"Fortunately, I have some...  contacts on Ararat who can help smuggle people out.  I have eleven refugees in the tubes.  The sooner I go back, the more I can save; I don't know how quickly the situation could turn into a full-blown purge, but I don't want to waste any time.  That's why I want to leave these eleven here, return to Ararat, collect some more refugees, bring them here, and so on.  You're barely two standard days from Ararat; Daniel is ten.  By the time I came back from there, everyone might be dead."

            Tad looked stricken.  "What about other flights?"  asked Mai.  "Larger ships?"

            "There's one due in five days, from Covenant; it may be able to do something about the food shortage, but it won't take any refugees."  Covenant was the first world the Zhir had given humans, and a stronghold of the Universal Faith; their Inquisition was even more feared than Ararat's.

            Mai nodded.  "Do they have filter masks?"

            "You can't buy them on Ararat," Chevalier replied, apologetically.  "The only people who use them are the police, so they're restricted equipment.  Getting any survival gear on Ararat is almost impossible; there's no demand for it, so no supply.  I have one spare, on the ship, which I can leave here if you like, but I thought the air here was safe, better than it was on most terraformed worlds."

            "Not quite," said Mai.  "It has more oxygen and a good ozone layer, and the pressure's adequate, but the CO2 level's too high even during the day, and it can climb to ten percent at night.  The methane level's a little high, too, but what do you expect from a planet that's nearly half covered with swamp?  None of the tests have shown anything dangerous...  but the protocols say that we sample the air for two years before we risk breathing it without filters, looking for seasonal contaminants - pollens and spores as well as microorganisms."

            "You've been here for -"

            "Local years," Mai pointed out.

            "But that's...  that's nearly thirty years!  When were you ever sticklers for protocol, any of you?"

            Mai glanced at Tad, who passed a hand across his chest in the clan gesture for 'ex-lover's privilege'.  Mai sighed.  "That's unfair.  You're as much an out as any of us, but do you ever try using jumpdrive without getting into a suspension tube first?"  Chevalier winced at the thought.  "You're trying to get your refugees to safety.  Without filter masks and other survival equipment, this place may not be any safer than Ararat.  We've tried exposing some lab animals to unfiltered air at different times of the year, and many of them have shown allergic responses; there's even been a few fatalities.  We've been able to treat the symptoms, and we've had good results from using immune suppressors, but exposing humans to this air isn't worth the risk.  If you take your passengers to Daniel -"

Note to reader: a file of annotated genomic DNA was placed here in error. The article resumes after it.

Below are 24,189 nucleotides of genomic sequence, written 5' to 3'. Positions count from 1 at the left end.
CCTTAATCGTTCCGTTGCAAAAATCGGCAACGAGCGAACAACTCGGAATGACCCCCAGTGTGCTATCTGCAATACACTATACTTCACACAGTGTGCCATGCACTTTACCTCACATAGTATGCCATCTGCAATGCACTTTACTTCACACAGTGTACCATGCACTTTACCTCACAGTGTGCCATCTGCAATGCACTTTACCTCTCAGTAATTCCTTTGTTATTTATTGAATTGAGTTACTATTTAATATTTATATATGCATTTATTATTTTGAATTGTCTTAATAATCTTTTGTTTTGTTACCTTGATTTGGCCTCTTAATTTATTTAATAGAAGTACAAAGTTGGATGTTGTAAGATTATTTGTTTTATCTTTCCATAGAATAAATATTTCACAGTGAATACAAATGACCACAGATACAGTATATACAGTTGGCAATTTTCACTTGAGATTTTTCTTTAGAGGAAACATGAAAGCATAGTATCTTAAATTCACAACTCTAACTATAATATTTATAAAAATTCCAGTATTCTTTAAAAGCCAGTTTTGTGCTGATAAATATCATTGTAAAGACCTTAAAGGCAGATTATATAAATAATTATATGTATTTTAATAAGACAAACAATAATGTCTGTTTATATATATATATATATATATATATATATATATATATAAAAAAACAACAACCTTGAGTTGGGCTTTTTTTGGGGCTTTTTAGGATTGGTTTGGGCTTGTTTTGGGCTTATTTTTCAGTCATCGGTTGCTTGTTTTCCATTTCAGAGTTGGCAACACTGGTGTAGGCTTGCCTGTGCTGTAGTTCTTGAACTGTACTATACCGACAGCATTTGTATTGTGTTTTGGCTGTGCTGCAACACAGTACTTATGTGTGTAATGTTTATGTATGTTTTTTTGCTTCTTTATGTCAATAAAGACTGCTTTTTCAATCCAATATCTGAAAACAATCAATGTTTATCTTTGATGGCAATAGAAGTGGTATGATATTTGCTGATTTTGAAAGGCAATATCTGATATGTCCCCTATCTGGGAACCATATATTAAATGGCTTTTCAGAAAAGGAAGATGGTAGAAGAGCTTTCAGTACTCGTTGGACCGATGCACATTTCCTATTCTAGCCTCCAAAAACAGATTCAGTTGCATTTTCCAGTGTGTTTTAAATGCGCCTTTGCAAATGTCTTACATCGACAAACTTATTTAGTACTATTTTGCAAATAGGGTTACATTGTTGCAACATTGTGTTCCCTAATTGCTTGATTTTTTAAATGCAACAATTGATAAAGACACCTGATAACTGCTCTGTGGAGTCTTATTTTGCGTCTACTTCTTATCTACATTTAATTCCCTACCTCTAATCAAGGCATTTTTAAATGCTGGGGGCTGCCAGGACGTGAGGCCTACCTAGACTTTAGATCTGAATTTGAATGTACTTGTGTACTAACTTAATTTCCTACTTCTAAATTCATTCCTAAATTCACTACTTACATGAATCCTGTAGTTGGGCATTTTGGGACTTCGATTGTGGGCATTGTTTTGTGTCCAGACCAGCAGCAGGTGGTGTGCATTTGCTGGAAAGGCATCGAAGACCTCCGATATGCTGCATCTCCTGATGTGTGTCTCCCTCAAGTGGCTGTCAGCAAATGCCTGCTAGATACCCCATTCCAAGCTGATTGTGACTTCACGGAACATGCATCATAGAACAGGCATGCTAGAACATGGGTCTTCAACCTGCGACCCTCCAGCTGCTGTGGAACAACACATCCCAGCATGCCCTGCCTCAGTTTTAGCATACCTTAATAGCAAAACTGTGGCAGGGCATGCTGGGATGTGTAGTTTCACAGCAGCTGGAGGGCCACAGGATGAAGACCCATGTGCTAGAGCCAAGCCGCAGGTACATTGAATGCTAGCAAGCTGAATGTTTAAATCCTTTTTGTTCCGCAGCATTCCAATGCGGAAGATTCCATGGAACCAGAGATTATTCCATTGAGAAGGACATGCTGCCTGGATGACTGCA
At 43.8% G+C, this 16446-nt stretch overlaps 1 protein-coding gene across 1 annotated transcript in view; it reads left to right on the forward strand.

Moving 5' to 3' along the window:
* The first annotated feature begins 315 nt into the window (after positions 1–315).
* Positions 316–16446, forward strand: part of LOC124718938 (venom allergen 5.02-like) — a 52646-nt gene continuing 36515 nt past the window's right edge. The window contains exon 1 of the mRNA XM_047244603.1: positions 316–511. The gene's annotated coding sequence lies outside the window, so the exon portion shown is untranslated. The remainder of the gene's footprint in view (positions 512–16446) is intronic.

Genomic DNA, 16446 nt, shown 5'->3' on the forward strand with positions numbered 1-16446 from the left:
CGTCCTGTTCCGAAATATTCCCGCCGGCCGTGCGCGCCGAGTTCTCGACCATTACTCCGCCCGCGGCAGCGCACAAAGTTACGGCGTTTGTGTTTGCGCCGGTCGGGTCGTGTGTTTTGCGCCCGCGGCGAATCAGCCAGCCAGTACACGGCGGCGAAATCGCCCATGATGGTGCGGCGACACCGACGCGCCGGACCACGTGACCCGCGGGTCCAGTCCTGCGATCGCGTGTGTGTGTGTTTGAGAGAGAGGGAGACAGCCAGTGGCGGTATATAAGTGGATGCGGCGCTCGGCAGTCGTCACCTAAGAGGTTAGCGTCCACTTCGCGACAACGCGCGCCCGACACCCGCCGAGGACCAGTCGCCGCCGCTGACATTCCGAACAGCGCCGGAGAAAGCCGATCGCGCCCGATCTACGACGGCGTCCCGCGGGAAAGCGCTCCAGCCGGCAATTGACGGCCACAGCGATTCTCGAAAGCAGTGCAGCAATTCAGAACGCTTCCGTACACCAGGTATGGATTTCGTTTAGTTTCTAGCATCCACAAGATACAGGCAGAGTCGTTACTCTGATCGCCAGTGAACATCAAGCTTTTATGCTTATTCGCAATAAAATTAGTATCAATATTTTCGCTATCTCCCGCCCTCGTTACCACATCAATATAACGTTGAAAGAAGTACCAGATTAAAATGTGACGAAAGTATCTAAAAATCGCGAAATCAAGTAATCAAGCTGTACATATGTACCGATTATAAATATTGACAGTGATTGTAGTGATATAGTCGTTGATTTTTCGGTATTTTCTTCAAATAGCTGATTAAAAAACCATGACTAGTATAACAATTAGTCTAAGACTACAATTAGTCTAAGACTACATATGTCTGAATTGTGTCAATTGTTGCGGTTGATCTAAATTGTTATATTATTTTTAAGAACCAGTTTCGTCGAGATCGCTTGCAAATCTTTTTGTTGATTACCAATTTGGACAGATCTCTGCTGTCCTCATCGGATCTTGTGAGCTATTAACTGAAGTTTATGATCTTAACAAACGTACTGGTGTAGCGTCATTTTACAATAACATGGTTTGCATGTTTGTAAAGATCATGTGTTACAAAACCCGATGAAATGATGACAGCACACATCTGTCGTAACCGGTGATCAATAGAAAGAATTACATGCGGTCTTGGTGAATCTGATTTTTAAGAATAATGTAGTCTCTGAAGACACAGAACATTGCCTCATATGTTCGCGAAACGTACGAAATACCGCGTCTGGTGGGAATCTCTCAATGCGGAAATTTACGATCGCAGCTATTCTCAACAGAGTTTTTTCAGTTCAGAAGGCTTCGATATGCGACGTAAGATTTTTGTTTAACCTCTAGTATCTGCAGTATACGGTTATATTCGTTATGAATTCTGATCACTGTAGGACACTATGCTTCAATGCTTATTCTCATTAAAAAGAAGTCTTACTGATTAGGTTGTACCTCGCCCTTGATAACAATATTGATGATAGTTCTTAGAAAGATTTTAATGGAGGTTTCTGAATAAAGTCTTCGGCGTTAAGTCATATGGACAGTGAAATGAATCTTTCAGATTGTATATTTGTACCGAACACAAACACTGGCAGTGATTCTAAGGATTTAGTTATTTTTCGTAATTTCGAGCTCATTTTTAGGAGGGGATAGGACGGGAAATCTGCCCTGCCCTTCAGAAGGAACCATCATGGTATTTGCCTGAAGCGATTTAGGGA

"That's -"

            "You should be able to get the necessary equipment there for many more refugees.  You could then return to Ararat, pick up more refugees, bring them back here with the filter masks and so on, and shuttle between the two for as long as you can."

            Chevalier frowned as she considered this.  "What about food?"  asked Tad.

            The pilot's expression became even more sour.  "Again, you can't buy any on Ararat, not even with my contacts.  I have a few days worth on the ship, mostly concentrates, and you wouldn't believe what I was offered for those.  I know your farm's just large enough to feed you and provide you with experimental animals, but you have plenty of biomass here, the whole planet seems to be green, can't your food converter deal with it?"

            "The farm provides barely half of our food, and we only have two converters," replied Mai.  "One here, one in the rover, and I'm not sure how quickly that can get back here.  At maximum capacity, they could each provide a subsistence diet for ten people.  Again, it's a problem of possible contaminants in the biomass; some of the fungi are poisonous, the algae indigestible, and - how much biochemistry do you know?"

            Chevalier shrugged.  "Paramedic level.  No xeno stuff."

            "The biology here is seriously xeno.  All the large land animals we've studied so far have chloroplasts in their hide, so they can photosynthesize like plants.  And all the species we've examined use copper for oxygen transport, so their blood is also green.  That's not unknown on Earth - squid and octopi do it - but it's enough to make the converter nervous.  It breaks everything down very thoroughly before deciding that it's safe to reconstitute as food, and that takes time; it also discards much of the stuff we put in as not worth the risk.  Apart from the fact that you'd also need to add mineral supplements to the food..."